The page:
Milivoj Uzelac, In the Studio , 1920

Milivoj Uzelac
(1897 – 1977)
In the Studio , 1920
oil on canvas

The masterfully painted scene In the Studio of a Bohemian represents a pinnacle in the early phase of Uzelac’s painting, marked by the strong influence of Miroslav Kraljević and Éduard Manet, the latter being a role-model to both. Having returned to Zagreb from Prague after World War I, Uzelac developed his own version of Expressionism, and a series of temperamental compositions, nudes and portraits culminated in the seemingly simple and calm composition of In the Studio. This being the largest painting Uzelac ever created, it is dominated by an illuminated nude female figure with her back turned in the foreground, and the scattered ‘still life’ with clear erotic connotations. The two male figures in the background contribute to the erotic charge of the scene. In the twilight, we recognise Vilko Gecan, whose gestures and elegant attire distance him from his surroundings and the casual Uzelac, a bohemian fully captivated by the sensuality of the model.
Milivoj Uzelac (Mostar, 1897 – Cotignac, 1977) was educated in Banja Luka, Zagreb and Prague. Although he had spent only a few years working and living in Zagreb, between his return from Prague in 1919 until he moved to France in 1923, Uzelac’s new versions of Cézanneism, Expressionism and finally Lhote’s academic Cubism had a particularly decisive influence on the new generation of Croatian painters between the two wars. He had regular exhibitions in his homeland and maintained close contacts with his colleagues, particularly Vilko Gecan, with whom he was very close both privately and professionally since young age. Uzelac’s later painting is devoted to landscapes, vedutas and portraits and it is characterised by strong colourism. He also created drawings (especially erotic), illustrations, wall decorations, tapestry design, posters and theatre stage sets.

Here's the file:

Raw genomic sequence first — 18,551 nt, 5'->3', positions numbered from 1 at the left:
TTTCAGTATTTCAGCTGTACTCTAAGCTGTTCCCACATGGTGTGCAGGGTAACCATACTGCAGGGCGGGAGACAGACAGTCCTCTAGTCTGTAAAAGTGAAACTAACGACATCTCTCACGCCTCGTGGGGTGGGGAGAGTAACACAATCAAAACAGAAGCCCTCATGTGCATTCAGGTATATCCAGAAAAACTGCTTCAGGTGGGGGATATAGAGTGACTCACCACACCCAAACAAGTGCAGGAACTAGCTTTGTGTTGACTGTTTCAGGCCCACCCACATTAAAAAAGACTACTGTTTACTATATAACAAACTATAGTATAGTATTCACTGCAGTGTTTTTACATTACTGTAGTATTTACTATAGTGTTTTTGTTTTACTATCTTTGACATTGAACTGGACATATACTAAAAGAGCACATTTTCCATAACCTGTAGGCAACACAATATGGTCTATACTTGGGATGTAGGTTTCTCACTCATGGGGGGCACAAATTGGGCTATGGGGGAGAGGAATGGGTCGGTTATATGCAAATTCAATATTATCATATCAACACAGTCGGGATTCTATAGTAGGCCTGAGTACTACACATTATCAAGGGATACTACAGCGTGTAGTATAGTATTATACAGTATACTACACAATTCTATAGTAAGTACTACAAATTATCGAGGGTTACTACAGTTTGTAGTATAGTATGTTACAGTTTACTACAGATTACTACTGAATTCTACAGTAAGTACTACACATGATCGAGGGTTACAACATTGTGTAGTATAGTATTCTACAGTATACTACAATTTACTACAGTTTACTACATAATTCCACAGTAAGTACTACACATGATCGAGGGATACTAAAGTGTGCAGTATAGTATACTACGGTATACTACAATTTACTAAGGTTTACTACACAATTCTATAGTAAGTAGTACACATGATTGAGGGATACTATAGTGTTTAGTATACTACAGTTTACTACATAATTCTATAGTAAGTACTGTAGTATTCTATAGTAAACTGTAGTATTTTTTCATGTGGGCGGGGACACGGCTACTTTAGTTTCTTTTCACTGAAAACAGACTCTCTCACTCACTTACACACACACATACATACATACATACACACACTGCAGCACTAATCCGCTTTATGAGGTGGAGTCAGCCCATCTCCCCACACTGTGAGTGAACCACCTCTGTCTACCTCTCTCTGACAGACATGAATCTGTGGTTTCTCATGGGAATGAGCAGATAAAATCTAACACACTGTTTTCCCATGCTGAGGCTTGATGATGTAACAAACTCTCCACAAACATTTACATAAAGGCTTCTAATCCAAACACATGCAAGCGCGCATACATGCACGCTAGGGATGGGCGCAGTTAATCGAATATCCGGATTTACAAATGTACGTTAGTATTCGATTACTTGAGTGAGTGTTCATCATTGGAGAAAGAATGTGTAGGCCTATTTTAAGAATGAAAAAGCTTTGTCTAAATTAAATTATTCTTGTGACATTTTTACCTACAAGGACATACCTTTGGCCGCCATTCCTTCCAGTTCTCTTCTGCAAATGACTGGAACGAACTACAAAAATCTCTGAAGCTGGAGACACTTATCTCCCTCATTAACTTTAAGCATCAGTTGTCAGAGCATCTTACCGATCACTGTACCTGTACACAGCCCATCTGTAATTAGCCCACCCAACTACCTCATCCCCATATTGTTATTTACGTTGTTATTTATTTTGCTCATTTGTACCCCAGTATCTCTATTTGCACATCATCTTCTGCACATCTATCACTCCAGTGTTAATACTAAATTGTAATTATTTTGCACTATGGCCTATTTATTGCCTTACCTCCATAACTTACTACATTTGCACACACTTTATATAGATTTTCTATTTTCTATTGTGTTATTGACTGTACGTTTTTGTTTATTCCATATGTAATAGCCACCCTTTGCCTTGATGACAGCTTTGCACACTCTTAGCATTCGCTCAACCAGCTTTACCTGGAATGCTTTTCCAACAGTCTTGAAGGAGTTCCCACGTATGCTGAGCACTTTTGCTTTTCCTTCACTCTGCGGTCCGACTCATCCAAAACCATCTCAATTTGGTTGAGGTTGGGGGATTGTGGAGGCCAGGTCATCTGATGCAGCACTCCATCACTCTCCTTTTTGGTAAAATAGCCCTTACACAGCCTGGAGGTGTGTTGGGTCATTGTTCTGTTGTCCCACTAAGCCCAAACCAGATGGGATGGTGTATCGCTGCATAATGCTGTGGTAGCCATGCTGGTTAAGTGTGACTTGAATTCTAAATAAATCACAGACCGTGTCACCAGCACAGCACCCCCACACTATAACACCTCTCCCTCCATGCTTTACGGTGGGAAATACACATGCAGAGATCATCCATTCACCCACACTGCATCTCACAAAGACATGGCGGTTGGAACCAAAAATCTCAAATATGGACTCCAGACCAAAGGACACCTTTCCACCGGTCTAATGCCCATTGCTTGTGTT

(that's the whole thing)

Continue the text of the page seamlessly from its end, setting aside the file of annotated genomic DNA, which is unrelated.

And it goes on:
Text: Lada Bošnjak Velagić, senior curator © National Museum of Modern Art, Zagreb, 2023
Translated by: Robertina Tomić
Photo: Goran Vranić © National Museum of Modern Art, Zagreb, 2023

Anka Bestall, In the Studio, 1913

Anka Bestall
In the Studio, 1913
pencil, tempera on paper
63.2 x 52.5 cm

Anka Bestall (1861–1946) studied painting at the School of Crafts in Zagreb and then at the Academy of Fine Arts in Munich, which she attended from 1900 to 1906, as the first of a series of Croatian paintresses. She worked as a drawing teacher at the School of Crafts and the Girls’ College in Zagreb. During her lifetime she staged solo exhibitions and participated in group exhibitions. The painting In the Studio from 1913 was acquired for the Modern Gallery at the Retrospective Exhibition of Croatian Women Painters 1800–1914, held in Zagreb during 1938.

The extremely successful composition of Anka Bestall’s In the Studio is familiar to the contemporary observer because of the usage of mixed media, predominantly pencil in depicting the studio and tempera in rendering the painter’s full figure in sideview, dressed in work clothes and the window overlooking the exterior in the upper right quarter of the painting. Thus, the colouristic accent of the artist’s figure and the window in pastel tones stand out among the beige and grey tones of the whole, becoming a kind of “composition within a composition” of an abstract motif. The subtle and convincing drawing of the whole is as delicate as a cobweb, revealing such a typical, female style.

Tekst: Ivana Rončević Elezović, museum advisor of the National Museum of Modern Art © National Museum of Modern Art Zagreb, 2022
Translated by: Robertina Tomić
Photo: Goran Vranić © National Museum of Modern Art Zagreb, 2022

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